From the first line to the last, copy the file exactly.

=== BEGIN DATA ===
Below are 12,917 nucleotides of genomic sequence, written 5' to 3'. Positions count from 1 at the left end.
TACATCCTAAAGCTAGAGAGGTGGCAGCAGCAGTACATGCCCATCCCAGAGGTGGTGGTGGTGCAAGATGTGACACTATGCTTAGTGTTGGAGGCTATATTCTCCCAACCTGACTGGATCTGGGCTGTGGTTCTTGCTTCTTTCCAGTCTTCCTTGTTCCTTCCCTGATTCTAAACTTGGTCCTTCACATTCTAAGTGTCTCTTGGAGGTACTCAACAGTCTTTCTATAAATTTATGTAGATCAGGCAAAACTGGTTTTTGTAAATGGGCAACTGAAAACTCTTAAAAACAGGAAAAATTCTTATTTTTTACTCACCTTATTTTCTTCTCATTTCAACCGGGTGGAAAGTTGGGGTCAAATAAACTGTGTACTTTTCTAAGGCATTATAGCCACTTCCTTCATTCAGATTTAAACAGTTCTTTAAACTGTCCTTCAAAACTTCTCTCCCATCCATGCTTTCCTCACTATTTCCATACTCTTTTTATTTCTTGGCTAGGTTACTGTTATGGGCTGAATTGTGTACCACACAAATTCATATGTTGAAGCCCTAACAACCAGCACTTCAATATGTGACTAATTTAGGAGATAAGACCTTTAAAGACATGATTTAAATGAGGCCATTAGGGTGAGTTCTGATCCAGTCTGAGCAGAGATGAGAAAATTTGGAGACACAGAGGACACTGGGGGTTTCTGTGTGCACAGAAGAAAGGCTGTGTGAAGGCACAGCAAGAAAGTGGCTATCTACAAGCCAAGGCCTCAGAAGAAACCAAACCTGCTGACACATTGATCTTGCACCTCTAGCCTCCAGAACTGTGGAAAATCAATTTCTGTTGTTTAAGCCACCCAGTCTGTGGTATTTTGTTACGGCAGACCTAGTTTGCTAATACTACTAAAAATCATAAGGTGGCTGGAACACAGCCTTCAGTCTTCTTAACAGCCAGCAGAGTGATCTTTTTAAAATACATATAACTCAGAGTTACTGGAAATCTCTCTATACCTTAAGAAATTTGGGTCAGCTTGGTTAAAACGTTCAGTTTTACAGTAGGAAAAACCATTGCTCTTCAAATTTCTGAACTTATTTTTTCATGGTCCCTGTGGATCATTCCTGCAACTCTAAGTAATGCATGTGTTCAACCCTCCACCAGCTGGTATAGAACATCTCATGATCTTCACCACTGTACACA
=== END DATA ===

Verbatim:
Below are 12,917 nucleotides of genomic sequence, written 5' to 3'. Positions count from 1 at the left end.
TACATCCTAAAGCTAGAGAGGTGGCAGCAGCAGTACATGCCCATCCCAGAGGTGGTGGTGGTGCAAGATGTGACACTATGCTTAGTGTTGGAGGCTATATTCTCCCAACCTGACTGGATCTGGGCTGTGGTTCTTGCTTCTTTCCAGTCTTCCTTGTTCCTTCCCTGATTCTAAACTTGGTCCTTCACATTCTAAGTGTCTCTTGGAGGTACTCAACAGTCTTTCTATAAATTTATGTAGATCAGGCAAAACTGGTTTTTGTAAATGGGCAACTGAAAACTCTTAAAAACAGGAAAAATTCTTATTTTTTACTCACCTTATTTTCTTCTCATTTCAACCGGGTGGAAAGTTGGGGTCAAATAAACTGTGTACTTTTCTAAGGCATTATAGCCACTTCCTTCATTCAGATTTAAACAGTTCTTTAAACTGTCCTTCAAAACTTCTCTCCCATCCATGCTTTCCTCACTATTTCCATACTCTTTTTATTTCTTGGCTAGGTTACTGTTATGGGCTGAATTGTGTACCACACAAATTCATATGTTGAAGCCCTAACAACCAGCACTTCAATATGTGACTAATTTAGGAGATAAGACCTTTAAAGACATGATTTAAATGAGGCCATTAGGGTGAGTTCTGATCCAGTCTGAGCAGAGATGAGAAAATTTGGAGACACAGAGGACACTGGGGGTTTCTGTGTGCACAGAAGAAAGGCTGTGTGAAGGCACAGCAAGAAAGTGGCTATCTACAAGCCAAGGCCTCAGAAGAAACCAAACCTGCTGACACATTGATCTTGCACCTCTAGCCTCCAGAACTGTGGAAAATCAATTTCTGTTGTTTAAGCCACCCAGTCTGTGGTATTTTGTTACGGCAGACCTAGTTTGCTAATACTACTAAAAATCATAAGGTGGCTGGAACACAGCCTTCAGTCTTCTTAACAGCCAGCAGAGTGATCTTTTTAAAATACATATAACTCAGAGTTACTGGAAATCTCTCTATACCTTAAGAAATTTGGGTCAGCTTGGTTAAAACGTTCAGTTTTACAGTAGGAAAAACCATTGCTCTTCAAATTTCTGAACTTATTTTTTCATGGTCCCTGTGGATCATTCCTGCAACTCTAAGTAATGCATGTGTTCAACCCTCCACCAGCTGGTATAGAACATCTCATGATCTTCACCACTGTACACA